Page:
23 April 2009

Mangrove plants at the Botanic Gardens, and Envirofest Singapore

While waiting for the Envirofest Singapore meeting to start, I had a quick look at the Marsh Garden at the Botanic Gardens.
Tucked in a tiny corner of the Gardens, what familiar mangrove plants might I see there?
There were several humungous pandanus. The label was too tiny for me to read. But I suspect it's not one of our native pandans.Learning from the earlier trip to Pulau Semakau, I realised the white bracts in the pandanus were probably male flowers!There were also several large clumps of mangrove ferns. The bright red young leaf tips suggest these are Piai raya (Acrostichum aureum).There was also a large clump of Sealing wax palms (Cyrtostachys renda). Also called the Lipstick palm, this beautiful plant is part of the Singapore Botanic Garden logo. In the wild, it grows in coastal swamps, tidal rivers and peat swamps in our part of the world. And it is considered rather threatened in the wild due to habitat loss. It is, however, widely planted in Singapore as its bright colours are attractive and considered to bring good fortune.

There was also a huge Yellow-eye pong-pong tree (Cerbera odollam) and Putat laut tree (Barringtonia asiatica), both native seashore plants. Sadly though, I couldn't find the Sago palms (Metroxylon sagu) that I was sure were growing in the area in the past. These large palms grow in swamps and are the source of our favourite desert of the same name. Wild sago palms are also an important food source for coastal tribes that live in Papua New Guinea and Irian Jaya. There were lots of strange and colourful freshwater plants. I have no idea what they are!The Gardens in the evening are popular with families and joggers.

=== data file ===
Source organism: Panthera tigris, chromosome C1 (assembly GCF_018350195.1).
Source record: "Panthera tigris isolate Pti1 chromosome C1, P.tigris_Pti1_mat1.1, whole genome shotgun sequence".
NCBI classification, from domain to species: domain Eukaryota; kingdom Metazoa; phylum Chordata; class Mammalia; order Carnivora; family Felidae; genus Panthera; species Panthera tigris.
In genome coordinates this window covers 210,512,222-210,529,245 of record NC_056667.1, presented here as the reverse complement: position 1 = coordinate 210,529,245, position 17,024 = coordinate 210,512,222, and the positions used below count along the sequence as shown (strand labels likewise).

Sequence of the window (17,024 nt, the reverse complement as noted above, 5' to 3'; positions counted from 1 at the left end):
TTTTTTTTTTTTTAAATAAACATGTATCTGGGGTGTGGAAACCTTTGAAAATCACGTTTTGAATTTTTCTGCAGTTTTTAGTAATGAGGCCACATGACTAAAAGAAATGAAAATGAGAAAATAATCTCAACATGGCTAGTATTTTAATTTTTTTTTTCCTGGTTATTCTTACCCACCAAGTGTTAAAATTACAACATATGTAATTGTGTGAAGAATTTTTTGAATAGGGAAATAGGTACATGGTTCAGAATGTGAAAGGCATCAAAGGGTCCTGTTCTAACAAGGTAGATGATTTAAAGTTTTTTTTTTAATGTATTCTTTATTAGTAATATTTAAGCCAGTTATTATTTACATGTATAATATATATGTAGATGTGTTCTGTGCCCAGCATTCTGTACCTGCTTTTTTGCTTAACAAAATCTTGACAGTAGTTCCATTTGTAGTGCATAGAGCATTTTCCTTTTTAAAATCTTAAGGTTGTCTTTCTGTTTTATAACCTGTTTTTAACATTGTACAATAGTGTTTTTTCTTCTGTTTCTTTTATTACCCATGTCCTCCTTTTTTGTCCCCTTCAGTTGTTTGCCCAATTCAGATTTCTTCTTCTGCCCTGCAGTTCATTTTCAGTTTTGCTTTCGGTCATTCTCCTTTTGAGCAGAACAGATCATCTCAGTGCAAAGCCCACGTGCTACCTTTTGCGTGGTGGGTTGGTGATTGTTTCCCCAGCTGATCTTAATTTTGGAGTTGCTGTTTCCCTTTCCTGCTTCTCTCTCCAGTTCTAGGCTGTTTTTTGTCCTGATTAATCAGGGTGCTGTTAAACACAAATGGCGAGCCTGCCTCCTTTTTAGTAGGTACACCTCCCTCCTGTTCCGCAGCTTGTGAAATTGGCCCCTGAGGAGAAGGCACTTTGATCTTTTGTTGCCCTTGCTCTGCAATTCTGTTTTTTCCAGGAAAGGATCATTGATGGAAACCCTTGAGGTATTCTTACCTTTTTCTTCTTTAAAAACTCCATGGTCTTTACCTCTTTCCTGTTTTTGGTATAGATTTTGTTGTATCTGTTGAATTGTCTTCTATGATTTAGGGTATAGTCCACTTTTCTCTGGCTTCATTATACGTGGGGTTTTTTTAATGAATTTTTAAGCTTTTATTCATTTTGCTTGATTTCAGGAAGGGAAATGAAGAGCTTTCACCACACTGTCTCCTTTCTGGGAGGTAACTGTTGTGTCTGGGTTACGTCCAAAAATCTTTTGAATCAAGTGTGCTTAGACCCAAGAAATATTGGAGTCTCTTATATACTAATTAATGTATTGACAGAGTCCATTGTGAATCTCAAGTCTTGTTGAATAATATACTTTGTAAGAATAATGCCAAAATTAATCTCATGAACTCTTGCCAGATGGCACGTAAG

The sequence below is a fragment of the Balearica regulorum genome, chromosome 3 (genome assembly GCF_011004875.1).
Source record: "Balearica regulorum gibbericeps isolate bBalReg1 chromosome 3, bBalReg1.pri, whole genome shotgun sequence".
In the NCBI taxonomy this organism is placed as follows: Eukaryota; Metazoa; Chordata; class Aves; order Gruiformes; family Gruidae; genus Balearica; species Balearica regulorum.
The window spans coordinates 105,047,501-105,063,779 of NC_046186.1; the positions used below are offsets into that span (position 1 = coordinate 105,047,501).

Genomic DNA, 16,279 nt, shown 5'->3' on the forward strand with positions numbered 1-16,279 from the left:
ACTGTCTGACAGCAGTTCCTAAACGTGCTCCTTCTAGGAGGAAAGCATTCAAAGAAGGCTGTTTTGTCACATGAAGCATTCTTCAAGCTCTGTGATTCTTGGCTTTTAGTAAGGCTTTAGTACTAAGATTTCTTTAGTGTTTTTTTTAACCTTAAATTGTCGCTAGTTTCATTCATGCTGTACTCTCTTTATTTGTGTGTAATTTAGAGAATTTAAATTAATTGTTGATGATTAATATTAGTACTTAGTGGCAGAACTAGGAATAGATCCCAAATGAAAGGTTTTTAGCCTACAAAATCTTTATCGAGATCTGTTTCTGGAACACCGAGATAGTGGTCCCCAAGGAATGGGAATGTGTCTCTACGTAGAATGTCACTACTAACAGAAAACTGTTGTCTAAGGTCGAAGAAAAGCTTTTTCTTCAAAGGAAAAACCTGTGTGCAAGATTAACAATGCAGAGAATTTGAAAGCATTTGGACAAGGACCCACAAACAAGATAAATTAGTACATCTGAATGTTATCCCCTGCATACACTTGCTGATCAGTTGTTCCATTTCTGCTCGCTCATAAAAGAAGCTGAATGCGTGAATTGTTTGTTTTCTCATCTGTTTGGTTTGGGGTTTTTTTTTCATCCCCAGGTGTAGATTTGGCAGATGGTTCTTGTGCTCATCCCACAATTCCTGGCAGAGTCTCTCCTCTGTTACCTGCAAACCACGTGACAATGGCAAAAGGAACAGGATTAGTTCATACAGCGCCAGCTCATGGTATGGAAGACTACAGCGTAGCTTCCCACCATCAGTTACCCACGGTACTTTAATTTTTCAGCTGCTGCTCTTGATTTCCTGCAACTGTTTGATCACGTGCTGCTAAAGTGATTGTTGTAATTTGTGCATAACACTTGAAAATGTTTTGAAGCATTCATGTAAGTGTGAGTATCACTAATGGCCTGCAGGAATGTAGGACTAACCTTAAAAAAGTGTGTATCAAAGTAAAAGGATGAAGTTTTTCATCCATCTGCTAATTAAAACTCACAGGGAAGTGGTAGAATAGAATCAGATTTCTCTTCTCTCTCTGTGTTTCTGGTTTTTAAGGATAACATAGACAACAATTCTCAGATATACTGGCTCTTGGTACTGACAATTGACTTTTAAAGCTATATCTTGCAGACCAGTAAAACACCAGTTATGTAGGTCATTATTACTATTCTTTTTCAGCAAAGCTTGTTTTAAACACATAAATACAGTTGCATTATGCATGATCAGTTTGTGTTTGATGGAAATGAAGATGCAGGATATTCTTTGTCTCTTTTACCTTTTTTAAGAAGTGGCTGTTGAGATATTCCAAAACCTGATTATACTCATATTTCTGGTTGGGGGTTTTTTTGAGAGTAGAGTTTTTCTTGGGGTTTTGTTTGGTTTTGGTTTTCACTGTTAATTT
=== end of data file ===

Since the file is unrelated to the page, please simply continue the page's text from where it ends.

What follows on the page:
Eventually, the Envirofest Singapore meeting got started.With a great presentation on this exciting event that will bring so many environmental groups together.There was lots of discussion of various aspects.And a preview of some of the very colourful collaterals planned.Karen shares an idea for the groups involved in biodiversity. And Siva shared more ideas for an integrated theme to tie in all the other groups that are working on lifestyle and other issues.After some brainstorming and arrow shooting, seems like we have a Plan!

More about Envirofest Singapore on their blog!

2 comments:

  1. Dr Greg PoulgrainApril 24, 2009 at 5:32 AM

    A correction is needed in your description when you say: "Wild sago palms are also an important food source for coastal tribes that live in Papua New Guinea and Irian Jaya." Yes, they are important, but you should be aware they are harvested as planted produce, not simply wild. Many are planted by the father to be handed down to the son; all the locations are well-known. So even though they have the appearance of being wild, they are actually cultivated. From outward appearances, we often make the same mistake about Papuan society in general... sago as hors d'oeuvre with a delicious sauce, served with a special fork designed for the purpose, is delicious.

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  2. Thank you Dr Greg Poulgrain for this invaluable correction.

    I am absolutely fascinated by our coastal and mangrove plants and their role in the lives of traditional peoples.

    I am always glad to learn more about them. Thank you once again for sharing.

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